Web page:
« Reply #10 on: March 17, 2011, 05:23:51 PM »
Here's a video which contains a small scene showing Spanish dresses from the seventeenth century:

http://www.youtube.com/watch?v=4tdNcjFWM9Q
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Offline trentk80

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Re: Fashion at the Spanish court
« Reply #11 on: April 20, 2011, 05:02:14 PM »
Not fashion-related, but the Prado Museum in Madrid has a new themed trail about women and power at the Spanish court:

http://www.museodelprado.es/educacion/educacion-propone/itinerarios/las-mujeres-y-el-poder/

It's also available in the museum's audio guide.
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Offline CountessKate

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Re: Fashion at the Spanish court
« Reply #12 on: June 09, 2011, 11:00:04 AM »
At the Bunka Gakuen Library digital archive (http://digital.bunka.ac.jp/kichosho_e/index.php) there is a splendid set of images taken from a book of fashion plates called   To find it, click on 'fashion plates', then 'Nineteenth Century' on the drop down menu; it is called "Coleccion general de los trages que en la actualidad se usan en España : principiada el año 1801" and has numerous illustrations of contemporary fashion in Spain which can be easily enlarged.  Although fashionable dress was very similar to other European costume of the same period, women wore mantillas and long trailing veils more than their European counterparts and there seemed to a great many specialised costumes and regional variations, though that was more usual at that time in rural populations. 

Offline trentk80

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Re: Fashion at the Spanish court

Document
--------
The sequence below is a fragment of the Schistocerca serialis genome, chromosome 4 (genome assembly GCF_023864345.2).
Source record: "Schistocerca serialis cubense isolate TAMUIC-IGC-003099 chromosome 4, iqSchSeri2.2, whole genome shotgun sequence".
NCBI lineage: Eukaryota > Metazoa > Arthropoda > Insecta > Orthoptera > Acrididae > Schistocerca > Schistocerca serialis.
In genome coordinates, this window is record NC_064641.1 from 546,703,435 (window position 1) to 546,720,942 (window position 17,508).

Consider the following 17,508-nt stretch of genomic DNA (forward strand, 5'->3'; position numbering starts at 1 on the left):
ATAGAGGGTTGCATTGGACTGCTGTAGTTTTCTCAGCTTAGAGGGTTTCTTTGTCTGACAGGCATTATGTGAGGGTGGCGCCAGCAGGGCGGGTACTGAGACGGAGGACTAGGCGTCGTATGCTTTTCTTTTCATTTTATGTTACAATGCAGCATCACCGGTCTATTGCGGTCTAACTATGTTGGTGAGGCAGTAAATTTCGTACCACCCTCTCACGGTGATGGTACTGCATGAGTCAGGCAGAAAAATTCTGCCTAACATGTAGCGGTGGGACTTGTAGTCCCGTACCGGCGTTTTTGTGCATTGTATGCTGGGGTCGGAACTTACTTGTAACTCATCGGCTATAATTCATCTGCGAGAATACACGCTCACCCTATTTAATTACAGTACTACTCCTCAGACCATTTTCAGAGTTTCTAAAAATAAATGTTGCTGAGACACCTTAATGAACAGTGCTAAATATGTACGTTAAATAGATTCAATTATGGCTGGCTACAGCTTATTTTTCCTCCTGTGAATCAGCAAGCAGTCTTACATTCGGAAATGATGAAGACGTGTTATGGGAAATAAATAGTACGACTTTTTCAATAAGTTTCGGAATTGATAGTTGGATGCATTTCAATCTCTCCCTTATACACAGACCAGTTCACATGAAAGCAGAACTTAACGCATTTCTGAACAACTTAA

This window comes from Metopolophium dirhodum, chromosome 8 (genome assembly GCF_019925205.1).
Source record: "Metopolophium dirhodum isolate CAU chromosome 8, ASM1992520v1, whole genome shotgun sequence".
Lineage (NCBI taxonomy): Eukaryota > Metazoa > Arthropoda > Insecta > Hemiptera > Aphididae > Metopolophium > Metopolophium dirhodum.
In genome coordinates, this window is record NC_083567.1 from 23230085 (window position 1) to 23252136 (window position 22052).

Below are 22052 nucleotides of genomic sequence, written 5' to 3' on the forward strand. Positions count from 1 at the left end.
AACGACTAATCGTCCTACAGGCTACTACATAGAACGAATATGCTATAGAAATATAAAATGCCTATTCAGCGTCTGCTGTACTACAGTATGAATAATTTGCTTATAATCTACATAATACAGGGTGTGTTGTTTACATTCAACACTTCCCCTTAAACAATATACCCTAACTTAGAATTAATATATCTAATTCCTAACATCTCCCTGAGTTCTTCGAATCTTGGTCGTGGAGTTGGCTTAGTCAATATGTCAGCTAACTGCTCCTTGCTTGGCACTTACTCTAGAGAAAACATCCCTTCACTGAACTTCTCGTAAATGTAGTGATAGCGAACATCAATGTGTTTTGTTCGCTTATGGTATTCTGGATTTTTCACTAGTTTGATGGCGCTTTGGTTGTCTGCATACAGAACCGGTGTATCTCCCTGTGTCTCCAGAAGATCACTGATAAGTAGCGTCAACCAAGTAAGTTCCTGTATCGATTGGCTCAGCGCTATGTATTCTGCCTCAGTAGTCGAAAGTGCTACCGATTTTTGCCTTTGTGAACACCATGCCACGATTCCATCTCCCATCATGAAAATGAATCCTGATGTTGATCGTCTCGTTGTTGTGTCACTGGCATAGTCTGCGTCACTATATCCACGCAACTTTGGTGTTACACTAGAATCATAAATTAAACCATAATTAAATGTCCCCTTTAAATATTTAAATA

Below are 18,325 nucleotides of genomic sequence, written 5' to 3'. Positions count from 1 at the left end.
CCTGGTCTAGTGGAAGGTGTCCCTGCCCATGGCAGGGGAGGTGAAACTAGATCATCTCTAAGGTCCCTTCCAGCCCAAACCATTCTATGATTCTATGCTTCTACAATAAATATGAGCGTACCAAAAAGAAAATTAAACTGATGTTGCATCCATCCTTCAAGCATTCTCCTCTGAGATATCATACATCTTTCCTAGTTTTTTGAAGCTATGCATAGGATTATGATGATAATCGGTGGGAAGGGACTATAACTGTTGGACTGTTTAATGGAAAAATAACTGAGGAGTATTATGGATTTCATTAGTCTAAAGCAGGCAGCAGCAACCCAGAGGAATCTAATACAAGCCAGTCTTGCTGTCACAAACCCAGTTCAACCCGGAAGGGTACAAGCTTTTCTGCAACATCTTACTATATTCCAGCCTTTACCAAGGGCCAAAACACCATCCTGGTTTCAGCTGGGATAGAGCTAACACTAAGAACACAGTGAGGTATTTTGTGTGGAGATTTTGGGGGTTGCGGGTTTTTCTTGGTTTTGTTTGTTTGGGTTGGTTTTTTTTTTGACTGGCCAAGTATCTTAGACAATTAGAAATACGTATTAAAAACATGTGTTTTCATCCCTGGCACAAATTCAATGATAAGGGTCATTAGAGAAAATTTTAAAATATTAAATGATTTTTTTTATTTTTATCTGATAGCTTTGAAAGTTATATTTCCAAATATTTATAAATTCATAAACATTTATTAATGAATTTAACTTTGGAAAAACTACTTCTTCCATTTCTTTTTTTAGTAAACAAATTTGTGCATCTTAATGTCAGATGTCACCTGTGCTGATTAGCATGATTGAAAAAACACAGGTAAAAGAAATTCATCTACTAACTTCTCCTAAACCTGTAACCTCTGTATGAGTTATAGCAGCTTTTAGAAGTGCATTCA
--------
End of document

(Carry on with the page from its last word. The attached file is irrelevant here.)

« Reply #13 on: June 09, 2011, 05:50:22 PM »
Thanks, CountessKate. The illustrations from the book are very nice. Do you know what the purpose of publishing this kind of books of fashion plates was?
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Offline CountessKate

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Re: Fashion at the Spanish court
« Reply #14 on: June 10, 2011, 02:44:13 PM »
Thanks, CountessKate. The illustrations from the book are very nice. Do you know what the purpose of publishing this kind of books of fashion plates was?

While fashion plates generally were intended to illustrate the most up-to-date fashions as guides for women and men and the dressmakers and tailors who produced their clothes, the fashions in this book seem to reflect more of a cultural purpose, and show the types of dress, from court and high society, to regional and peasant, current in Spain at the time.  Civilized people of the time were curious about the customs of their own country and that of others and it looks like these plates were meant to meet that sort of interest.